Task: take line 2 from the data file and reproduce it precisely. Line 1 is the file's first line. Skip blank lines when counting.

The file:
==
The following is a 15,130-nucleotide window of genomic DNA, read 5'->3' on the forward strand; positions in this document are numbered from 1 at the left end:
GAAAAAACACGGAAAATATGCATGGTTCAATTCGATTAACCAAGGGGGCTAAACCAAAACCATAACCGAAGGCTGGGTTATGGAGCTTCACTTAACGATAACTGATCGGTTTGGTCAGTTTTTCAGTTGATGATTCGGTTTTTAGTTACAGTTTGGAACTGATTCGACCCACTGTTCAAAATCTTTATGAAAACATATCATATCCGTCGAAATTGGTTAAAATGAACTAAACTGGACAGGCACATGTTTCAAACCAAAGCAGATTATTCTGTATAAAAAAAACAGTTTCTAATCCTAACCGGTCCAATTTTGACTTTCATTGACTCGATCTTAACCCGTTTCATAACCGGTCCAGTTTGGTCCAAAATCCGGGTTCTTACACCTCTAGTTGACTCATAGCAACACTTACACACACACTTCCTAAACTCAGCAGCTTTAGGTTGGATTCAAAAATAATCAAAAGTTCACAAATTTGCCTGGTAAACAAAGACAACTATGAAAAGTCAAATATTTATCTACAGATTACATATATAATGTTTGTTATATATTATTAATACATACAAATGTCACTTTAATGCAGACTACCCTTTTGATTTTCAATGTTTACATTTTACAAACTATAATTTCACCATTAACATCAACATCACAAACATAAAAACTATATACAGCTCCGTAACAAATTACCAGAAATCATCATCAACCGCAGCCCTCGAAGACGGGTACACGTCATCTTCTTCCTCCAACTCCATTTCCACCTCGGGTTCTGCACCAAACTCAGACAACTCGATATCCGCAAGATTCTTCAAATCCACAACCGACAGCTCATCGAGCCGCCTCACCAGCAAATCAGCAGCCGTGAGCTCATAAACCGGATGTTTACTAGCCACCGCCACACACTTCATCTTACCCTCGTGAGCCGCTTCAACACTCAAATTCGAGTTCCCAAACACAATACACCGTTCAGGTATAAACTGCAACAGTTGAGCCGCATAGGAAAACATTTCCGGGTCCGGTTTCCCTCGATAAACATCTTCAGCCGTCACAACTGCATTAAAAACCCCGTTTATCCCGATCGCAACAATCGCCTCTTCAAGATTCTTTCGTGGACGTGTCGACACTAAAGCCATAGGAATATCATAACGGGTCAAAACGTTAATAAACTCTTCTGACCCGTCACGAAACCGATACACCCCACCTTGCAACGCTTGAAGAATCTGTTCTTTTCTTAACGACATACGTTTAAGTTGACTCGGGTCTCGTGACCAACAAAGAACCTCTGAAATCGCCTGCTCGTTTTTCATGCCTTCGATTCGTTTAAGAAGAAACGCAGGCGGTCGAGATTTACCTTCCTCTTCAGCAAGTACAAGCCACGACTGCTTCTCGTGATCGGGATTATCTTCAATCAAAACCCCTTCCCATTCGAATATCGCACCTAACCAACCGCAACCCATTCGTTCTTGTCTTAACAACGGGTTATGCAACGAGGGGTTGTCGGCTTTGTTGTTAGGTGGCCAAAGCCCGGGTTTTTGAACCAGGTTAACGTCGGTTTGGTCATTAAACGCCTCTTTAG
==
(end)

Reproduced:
GAAAAAACACGGAAAATATGCATGGTTCAATTCGATTAACCAAGGGGGCTAAACCAAAACCATAACCGAAGGCTGGGTTATGGAGCTTCACTTAACGATAACTGATCGGTTTGGTCAGTTTTTCAGTTGATGATTCGGTTTTTAGTTACAGTTTGGAACTGATTCGACCCACTGTTCAAAATCTTTATGAAAACATATCATATCCGTCGAAATTGGTTAAAATGAACTAAACTGGACAGGCACATGTTTCAAACCAAAGCAGATTATTCTGTATAAAAAAAACAGTTTCTAATCCTAACCGGTCCAATTTTGACTTTCATTGACTCGATCTTAACCCGTTTCATAACCGGTCCAGTTTGGTCCAAAATCCGGGTTCTTACACCTCTAGTTGACTCATAGCAACACTTACACACACACTTCCTAAACTCAGCAGCTTTAGGTTGGATTCAAAAATAATCAAAAGTTCACAAATTTGCCTGGTAAACAAAGACAACTATGAAAAGTCAAATATTTATCTACAGATTACATATATAATGTTTGTTATATATTATTAATACATACAAATGTCACTTTAATGCAGACTACCCTTTTGATTTTCAATGTTTACATTTTACAAACTATAATTTCACCATTAACATCAACATCACAAACATAAAAACTATATACAGCTCCGTAACAAATTACCAGAAATCATCATCAACCGCAGCCCTCGAAGACGGGTACACGTCATCTTCTTCCTCCAACTCCATTTCCACCTCGGGTTCTGCACCAAACTCAGACAACTCGATATCCGCAAGATTCTTCAAATCCACAACCGACAGCTCATCGAGCCGCCTCACCAGCAAATCAGCAGCCGTGAGCTCATAAACCGGATGTTTACTAGCCACCGCCACACACTTCATCTTACCCTCGTGAGCCGCTTCAACACTCAAATTCGAGTTCCCAAACACAATACACCGTTCAGGTATAAACTGCAACAGTTGAGCCGCATAGGAAAACATTTCCGGGTCCGGTTTCCCTCGATAAACATCTTCAGCCGTCACAACTGCATTAAAAACCCCGTTTATCCCGATCGCAACAATCGCCTCTTCAAGATTCTTTCGTGGACGTGTCGACACTAAAGCCATAGGAATATCATAACGGGTCAAAACGTTAATAAACTCTTCTGACCCGTCACGAAACCGATACACCCCACCTTGCAACGCTTGAAGAATCTGTTCTTTTCTTAACGACATACGTTTAAGTTGACTCGGGTCTCGTGACCAACAAAGAACCTCTGAAATCGCCTGCTCGTTTTTCATGCCTTCGATTCGTTTAAGAAGAAACGCAGGCGGTCGAGATTTACCTTCCTCTTCAGCAAGTACAAGCCACGACTGCTTCTCGTGATCGGGATTATCTTCAATCAAAACCCCTTCCCATTCGAATATCGCACCTAACCAACCGCAACCCATTCGTTCTTGTCTTAACAACGGGTTATGCAACGAGGGGTTGTCGGCTTTGTTGTTAGGTGGCCAAAGCCCGGGTTTTTGAACCAGGTTAACGTCGGTTTGGTCATTAAACGCCTCTTTAG